1. The only point that arises in these appeals and in the Civil Revision Application No. 4 of 1941 is one of limitation. The appellant, the District School Board of Belgaum, had employed the respondents in the different appeals and in the civil revisional application as teachers and they were being paid on a certain scale. Pursuant to a certain Resolution passed by Government, the Board came to the conclusion that they had been paid more than they were entitled to and, therefore, the Board directed that the respondents should refund the excess payments made, and orders were passed for deducting the excess amount from their pay by monthly instalments. These orders were communicated to the respondents by the end of April, 1937, and the deductions actually started from April 1, 1937. These deductions went on for about twenty months when the respondents obtained legal advice and protested to the Board that these deductions were not legal and they filed the suits in October 1939 for recovering from the Board the amounts already deducted from their salaries and for getting an injunction restraining the Board from making similar deductions in future.
2. The point urged before me is that the claim of the respondents is barred except for the amounts deducted within six months of the filing of the suit and the claim for injunction, and this contention is based on the amendment of Act IV of 1923, the Bombay Primary Education Act, which was amended by Act XII of 1938. Act XII of 1938 provided a period of limitation for filing suits against the District Board for anything done, or purporting to have been done, in pursuance of the main Act, and the period of limitation provided was six months from the date of the act complained of. The section also provided that one month's previous notice in writing of the intended action and of the cause thereof had to be given to the Board. Now if this section applies, the claim of the respondents to the extent that it claims a refund of the amounts deducted six months prior to the filing of the suit is clearly out of time.
3. Laws of limitation are procedural laws and the general principle is that procedural laws have a retrospective effect because no person has a vested right in procedure. The Privy Council in two cases, [Lala Soni Ram V. Kanhaiya Lal , and Masjid Shahid Ganj Mosque v. Shiromani Gurdwara Purbandhak Committee, Amritsar (1940) L.R. 67 IndAp 251 : 42 Bom. L.R. 1100, has laid down that the law of limitation applicable to a suit or proceeding is the law in force at the date of the institution of the suit unless there is some distinct provision to the contrary; and therefore, as Act XII of 1938 was in force at the date when the respondents' suit was filed, that law of limitation has got to be given effect to, and under the provisions of that Act, the claim of the respondents to the extent that I have indicated would be barred by limitation.
4. It is true that there are cases in the books where a law of limitation destroys a cause of action which has accrued to a party and does not merely curtail the period of limitation within which he must enforce that cause of action, and the authorities have laid down that where a party is deprived of his right of action or his cause of action is destroyed by a statute of limitation, then the Courts would hesitate before giving such a statute a retrospective effect. The lower appellate Court, in rejecting the contention of the appellant with regard to limitation, relied on a decision of Sir Lawrence Jenkins in Gopeshwar Pal v. Jiban Chandra, Chandra I.L.R. (1914) Cal. 1125. In that case the suit was for recovery of possession. The plaintiff was dispossessed by the landlord's assignee in 1903. The suit was filed on July 9, 1909. Under the law then in force, suits could be brought within twelve years after dispossession in such cases. On May 11, 1907, an amending Act was passed cutting down the period of limitation to two years. No interval was given for the amending Act to come into force, and the question that arose was whether the amending Act should have retrospective effect. At p. 1132 in the course of the arguments Sir Lawrence Jenkins, Chief Justice, observed:
The tendency of the cases seem generally to be not to construe an Act so as to take away any existing right. But there is no objection to say that where the time for suing is cut down, but it does not amount to a confiscation of right, the new Act is applicable. That reconciles all cases.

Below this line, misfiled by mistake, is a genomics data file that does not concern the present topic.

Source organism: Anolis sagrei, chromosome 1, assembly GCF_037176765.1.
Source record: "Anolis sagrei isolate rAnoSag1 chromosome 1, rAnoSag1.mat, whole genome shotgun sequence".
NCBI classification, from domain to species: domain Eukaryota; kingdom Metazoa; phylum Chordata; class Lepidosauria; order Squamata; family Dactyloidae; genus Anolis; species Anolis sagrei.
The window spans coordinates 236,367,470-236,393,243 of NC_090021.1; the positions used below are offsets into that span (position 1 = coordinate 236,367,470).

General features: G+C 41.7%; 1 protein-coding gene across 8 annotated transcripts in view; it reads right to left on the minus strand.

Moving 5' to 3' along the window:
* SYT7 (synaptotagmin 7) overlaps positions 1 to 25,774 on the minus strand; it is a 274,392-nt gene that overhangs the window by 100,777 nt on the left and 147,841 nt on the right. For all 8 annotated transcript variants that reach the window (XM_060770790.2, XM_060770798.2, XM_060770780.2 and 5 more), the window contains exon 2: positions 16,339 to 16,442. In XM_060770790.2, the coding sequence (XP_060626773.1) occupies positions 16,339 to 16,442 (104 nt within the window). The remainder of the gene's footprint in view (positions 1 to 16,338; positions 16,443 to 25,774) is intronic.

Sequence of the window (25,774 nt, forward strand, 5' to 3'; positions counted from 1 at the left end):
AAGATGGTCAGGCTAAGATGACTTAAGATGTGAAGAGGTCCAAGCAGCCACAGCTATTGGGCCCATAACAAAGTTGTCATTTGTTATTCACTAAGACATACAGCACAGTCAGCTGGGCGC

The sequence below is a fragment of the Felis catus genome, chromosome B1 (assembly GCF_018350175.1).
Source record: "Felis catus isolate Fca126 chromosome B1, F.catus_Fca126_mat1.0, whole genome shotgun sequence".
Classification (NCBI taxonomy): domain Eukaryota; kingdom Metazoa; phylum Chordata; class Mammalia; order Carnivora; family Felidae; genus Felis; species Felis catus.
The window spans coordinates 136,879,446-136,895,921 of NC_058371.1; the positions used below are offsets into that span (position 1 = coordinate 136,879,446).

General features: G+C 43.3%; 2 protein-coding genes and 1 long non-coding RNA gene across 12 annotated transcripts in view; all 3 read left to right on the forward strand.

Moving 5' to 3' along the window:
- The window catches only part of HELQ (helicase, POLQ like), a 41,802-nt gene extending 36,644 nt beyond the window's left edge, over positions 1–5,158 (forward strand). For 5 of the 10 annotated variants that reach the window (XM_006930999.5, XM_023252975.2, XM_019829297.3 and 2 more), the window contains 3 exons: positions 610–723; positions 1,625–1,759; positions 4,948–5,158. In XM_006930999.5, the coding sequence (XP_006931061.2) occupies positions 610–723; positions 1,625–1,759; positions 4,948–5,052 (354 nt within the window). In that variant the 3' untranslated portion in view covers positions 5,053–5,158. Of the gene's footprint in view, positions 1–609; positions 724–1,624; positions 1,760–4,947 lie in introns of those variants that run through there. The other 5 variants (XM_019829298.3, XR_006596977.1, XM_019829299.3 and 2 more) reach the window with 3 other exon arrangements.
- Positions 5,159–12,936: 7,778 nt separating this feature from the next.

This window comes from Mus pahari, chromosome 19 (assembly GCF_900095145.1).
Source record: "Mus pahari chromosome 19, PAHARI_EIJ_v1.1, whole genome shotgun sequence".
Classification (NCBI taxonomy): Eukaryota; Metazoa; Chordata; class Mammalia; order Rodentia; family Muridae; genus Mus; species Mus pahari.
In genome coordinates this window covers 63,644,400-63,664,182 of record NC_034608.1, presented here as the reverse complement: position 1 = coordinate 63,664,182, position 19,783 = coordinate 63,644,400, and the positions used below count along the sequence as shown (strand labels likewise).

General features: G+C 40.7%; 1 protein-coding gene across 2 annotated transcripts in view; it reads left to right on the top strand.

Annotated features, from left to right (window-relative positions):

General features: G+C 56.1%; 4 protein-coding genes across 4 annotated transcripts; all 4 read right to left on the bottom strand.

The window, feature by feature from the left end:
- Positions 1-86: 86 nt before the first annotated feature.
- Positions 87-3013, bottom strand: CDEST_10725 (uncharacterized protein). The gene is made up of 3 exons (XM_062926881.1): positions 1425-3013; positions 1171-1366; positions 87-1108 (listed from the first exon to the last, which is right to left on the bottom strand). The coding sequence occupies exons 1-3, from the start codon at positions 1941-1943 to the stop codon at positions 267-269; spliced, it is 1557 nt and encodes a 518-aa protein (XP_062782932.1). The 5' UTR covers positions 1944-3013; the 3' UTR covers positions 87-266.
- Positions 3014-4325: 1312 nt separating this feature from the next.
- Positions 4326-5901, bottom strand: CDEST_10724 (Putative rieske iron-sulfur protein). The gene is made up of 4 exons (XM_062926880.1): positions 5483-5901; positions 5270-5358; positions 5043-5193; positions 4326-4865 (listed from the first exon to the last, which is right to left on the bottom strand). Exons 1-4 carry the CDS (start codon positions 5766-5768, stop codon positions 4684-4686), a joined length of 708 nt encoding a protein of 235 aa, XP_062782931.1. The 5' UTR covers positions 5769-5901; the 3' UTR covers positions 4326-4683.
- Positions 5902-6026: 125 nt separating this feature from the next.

Sir Lawrence Jenkins held that it was impossible for the plaintiff to comply with the provisions of the Act, that he had a vested right of suit and that the Act could not be construed to mean that that vested right had been destroyed by the passing of that statute. The important fact to remember is that no interval was given by the legislature for the amending Act to come into force.
5. In Khusalbhai v. Kabhai I.L.R. (1881) 6 Bom. 26, subsequently to the institution of the plaintiffs' suit, one of the defendants died, and his son, as his legal representative, was made a defendant in his stead. The new defendant objected that his father had been dead more than six months before the application of the plaintiffs to make him a defendant and that, therefore, the suit should abate, as provided by the last clause of Section 368 of the Civil Procedure Code, Act X of 1877 (introduced by the amending Act XII of 1879 and Article 171B of the Limitation Act XV of 1877, which prescribed a period of sixty days within which an application should be made to have the representative of a deceased defendant made a defendant to a suit. The Court consisting of Mr. Justice Melvill and Mr. Justice Kemball held that the provisions of Article 171B of the Limitation Act should not be given retrospective effect, and the principle there enunciated was that as a general rule an act of limitation, being a law of procedure, governs all proceedings, to which its1 terms are applicable, from the moment of its enactment, except to the extent that its operation is expressly excluded. But this principle admits of one qualification that when the retrospective application of a statute of limitation destroys vested rights or inflicts such hardship or injustice as could not have been within the contemplation of the legislature, then the statute should not be construed retrospectively. One consideration that greatly weighed with the Court in refusing to give retrospective effect to that particular statute of limitation was that the Act came into force at the moment at which it received the assent of the Governor General. The plaintiffs, therefore, in that suit had no such notice as might have enabled them to anticipate the divestiture of their right of revival of the suit In that case Mr. Justice Melvill referred to the case of The Queen V. The Leeds and Bradford Railway Co. (1852) 21 L.J. (M.C.) 193, in which it was held that the 11 & 12 Vict., c. 43, Section 11, which limits the time for taking summary proceedings before justices to six months from the time when the matter complained of arose, was fatal to proceedings begun after the passing of the Act, in respect of a matter which had risen more than six months before the Act was passed. In that case there was an interval of six weeks between the passing of the Act and its coming into operation, and the concession of this interval was thought to show that the hardship in question had been in the contemplation of the legislature, and had been thus provided for; and in that case Lord Campbell said (p. 195):